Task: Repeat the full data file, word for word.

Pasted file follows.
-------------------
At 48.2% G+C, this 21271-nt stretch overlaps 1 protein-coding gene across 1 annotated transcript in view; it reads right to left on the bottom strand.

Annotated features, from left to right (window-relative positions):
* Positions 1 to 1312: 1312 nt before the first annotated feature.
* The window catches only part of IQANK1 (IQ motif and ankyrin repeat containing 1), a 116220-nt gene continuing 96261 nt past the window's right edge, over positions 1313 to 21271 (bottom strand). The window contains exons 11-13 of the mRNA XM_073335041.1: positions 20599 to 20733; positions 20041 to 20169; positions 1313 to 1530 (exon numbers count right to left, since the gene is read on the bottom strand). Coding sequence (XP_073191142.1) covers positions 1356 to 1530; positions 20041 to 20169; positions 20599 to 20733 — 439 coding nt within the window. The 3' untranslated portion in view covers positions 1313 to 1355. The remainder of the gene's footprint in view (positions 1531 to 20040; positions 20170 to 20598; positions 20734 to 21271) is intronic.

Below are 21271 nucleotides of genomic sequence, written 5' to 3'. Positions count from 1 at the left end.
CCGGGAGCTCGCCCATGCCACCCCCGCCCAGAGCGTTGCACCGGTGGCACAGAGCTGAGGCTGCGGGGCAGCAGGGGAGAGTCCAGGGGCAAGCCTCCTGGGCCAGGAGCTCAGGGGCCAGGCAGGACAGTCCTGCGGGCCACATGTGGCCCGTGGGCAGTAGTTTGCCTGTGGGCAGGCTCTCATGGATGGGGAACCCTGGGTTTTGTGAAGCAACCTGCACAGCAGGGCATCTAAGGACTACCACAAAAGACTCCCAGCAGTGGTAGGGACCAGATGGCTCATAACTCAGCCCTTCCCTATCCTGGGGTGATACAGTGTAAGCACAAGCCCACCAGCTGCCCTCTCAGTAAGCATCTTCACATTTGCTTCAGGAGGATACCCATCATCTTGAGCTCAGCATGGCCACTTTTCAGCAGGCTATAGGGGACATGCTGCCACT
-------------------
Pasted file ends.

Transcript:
At 48.2% G+C, this 21271-nt stretch overlaps 1 protein-coding gene across 1 annotated transcript in view; it reads right to left on the bottom strand.

Annotated features, from left to right (window-relative positions):
* Positions 1 to 1312: 1312 nt before the first annotated feature.
* The window catches only part of IQANK1 (IQ motif and ankyrin repeat containing 1), a 116220-nt gene continuing 96261 nt past the window's right edge, over positions 1313 to 21271 (bottom strand). The window contains exons 11-13 of the mRNA XM_073335041.1: positions 20599 to 20733; positions 20041 to 20169; positions 1313 to 1530 (exon numbers count right to left, since the gene is read on the bottom strand). Coding sequence (XP_073191142.1) covers positions 1356 to 1530; positions 20041 to 20169; positions 20599 to 20733 — 439 coding nt within the window. The 3' untranslated portion in view covers positions 1313 to 1355. The remainder of the gene's footprint in view (positions 1531 to 20040; positions 20170 to 20598; positions 20734 to 21271) is intronic.

Below are 21271 nucleotides of genomic sequence, written 5' to 3'. Positions count from 1 at the left end.
CCGGGAGCTCGCCCATGCCACCCCCGCCCAGAGCGTTGCACCGGTGGCACAGAGCTGAGGCTGCGGGGCAGCAGGGGAGAGTCCAGGGGCAAGCCTCCTGGGCCAGGAGCTCAGGGGCCAGGCAGGACAGTCCTGCGGGCCACATGTGGCCCGTGGGCAGTAGTTTGCCTGTGGGCAGGCTCTCATGGATGGGGAACCCTGGGTTTTGTGAAGCAACCTGCACAGCAGGGCATCTAAGGACTACCACAAAAGACTCCCAGCAGTGGTAGGGACCAGATGGCTCATAACTCAGCCCTTCCCTATCCTGGGGTGATACAGTGTAAGCACAAGCCCACCAGCTGCCCTCTCAGTAAGCATCTTCACATTTGCTTCAGGAGGATACCCATCATCTTGAGCTCAGCATGGCCACTTTTCAGCAGGCTATAGGGGACATGCTGCCACT